INDIANAPOLIS — Dara Torres got out of the practice pool after a warm-down swim at the Indy Grand Prix Friday and four young competitors walked over, all giggling, and shyly requested that she pose for a few photos.
Minutes later, two other swimmers made a similar request; once Torres finished with them, one more walked up with a grin and camera. Though men’s megastars Michael Phelps and Ryan Lochte are here, no other swimmer got accosted Friday morning quite as thoroughly as Torres, who at 44 — soon to be 45 — is trying to make her sixth Olympic team.
In the 50-meter freestyle heats minutes earlier, Torres looked like more than just a fabled swimmer from the past. She posted the second-fastest qualifying time — 25.36 seconds — despite misjudging the start and getting out more slowly than any of the final 16 competitors.
“It felt easy,” Torres said while the two professional stretchers she employs massaged her body with their bare feet shortly after the swim. ”For me, it’s about what happens when I come back” in tonight’s final. ”It’s really about trying to nail down the recovery. The other issue is I ’ll be swimming about the time I normally go to bed.”
Only Christine Magnuson (25.16) posted a faster qualifying time. Amanda Weir (25.64) and Jessica Hardy (25.65) also secured places in the final.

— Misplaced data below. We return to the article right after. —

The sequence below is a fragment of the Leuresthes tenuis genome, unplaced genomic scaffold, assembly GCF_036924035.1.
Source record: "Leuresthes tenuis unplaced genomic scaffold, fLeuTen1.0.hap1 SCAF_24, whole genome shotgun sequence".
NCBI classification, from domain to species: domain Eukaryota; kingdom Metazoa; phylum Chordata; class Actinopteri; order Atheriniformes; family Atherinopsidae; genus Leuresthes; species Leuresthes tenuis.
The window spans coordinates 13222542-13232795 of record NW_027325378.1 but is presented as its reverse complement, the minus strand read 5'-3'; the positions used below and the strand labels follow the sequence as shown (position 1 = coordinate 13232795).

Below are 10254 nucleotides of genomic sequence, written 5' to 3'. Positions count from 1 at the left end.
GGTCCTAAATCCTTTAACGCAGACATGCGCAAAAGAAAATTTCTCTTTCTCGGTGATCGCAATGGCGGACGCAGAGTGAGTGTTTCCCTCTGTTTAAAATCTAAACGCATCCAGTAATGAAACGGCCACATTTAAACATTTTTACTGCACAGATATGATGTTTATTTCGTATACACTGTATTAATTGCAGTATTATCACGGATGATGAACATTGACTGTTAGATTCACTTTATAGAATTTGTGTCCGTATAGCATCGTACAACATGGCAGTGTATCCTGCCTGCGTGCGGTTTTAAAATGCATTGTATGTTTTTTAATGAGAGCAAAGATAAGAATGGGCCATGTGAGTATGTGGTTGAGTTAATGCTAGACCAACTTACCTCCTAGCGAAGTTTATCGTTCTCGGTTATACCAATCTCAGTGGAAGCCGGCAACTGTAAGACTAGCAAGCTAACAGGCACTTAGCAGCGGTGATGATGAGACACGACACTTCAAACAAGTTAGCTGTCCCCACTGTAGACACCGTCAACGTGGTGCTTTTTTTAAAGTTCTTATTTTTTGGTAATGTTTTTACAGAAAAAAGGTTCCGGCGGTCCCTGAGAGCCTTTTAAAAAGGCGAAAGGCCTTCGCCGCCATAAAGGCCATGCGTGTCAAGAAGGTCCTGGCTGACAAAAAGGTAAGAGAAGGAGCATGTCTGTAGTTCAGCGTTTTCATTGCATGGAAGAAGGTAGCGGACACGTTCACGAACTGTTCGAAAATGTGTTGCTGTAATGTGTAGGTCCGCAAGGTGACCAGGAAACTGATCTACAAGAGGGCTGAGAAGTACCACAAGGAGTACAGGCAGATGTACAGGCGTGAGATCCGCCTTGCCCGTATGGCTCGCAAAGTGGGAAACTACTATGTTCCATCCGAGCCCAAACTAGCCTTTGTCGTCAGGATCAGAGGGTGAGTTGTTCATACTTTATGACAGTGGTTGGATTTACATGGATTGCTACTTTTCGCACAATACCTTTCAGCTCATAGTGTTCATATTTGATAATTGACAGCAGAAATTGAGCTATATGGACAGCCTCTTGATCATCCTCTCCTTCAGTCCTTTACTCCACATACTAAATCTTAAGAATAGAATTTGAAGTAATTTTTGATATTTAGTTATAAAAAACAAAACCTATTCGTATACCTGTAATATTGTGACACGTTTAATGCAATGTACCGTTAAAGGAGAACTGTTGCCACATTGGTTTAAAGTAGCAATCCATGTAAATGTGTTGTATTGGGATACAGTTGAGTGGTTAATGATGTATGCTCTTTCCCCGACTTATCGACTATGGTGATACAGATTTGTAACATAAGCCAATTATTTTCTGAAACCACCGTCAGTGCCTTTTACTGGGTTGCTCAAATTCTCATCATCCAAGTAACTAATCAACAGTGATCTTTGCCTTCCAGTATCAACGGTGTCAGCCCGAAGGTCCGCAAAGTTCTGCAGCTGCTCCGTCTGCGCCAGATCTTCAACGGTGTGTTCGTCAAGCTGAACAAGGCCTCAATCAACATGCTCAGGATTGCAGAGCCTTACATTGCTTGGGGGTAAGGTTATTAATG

In other news, Towson’s Katie Hoff put up the fastest time in the 200 freestyle heats (1:59.00) hours after having finished second in the 400 freestyle final Thursday night. Teen star Missy Franklin placed second in 2:11.28. Great Falls’ Kate Ziegler qualified for the C Final with her time of 2:04.77, the 23rd best of the morning.
Michael Phelps put up the second-best qualifying time in an event he hates and claims to be swimming only for “training.” He finished in 4 minutes, 21.31 seconds in the heats of the 400 individual medley, behind only Tyler Clary (4:19.02). Ryan Lochte, the reigning world champion in the event, skipped it at this meet because it conflicted with two other specialties in which he swam Friday morning; he qualified for the finals of the 200 free (1:50.17) and the 200 back (2:00.33).
Anthony Ervin, an Olympic gold medal winner who retired in 2003 and returned to training last year, put up the second-best qualifying time in the 50 free (22.56).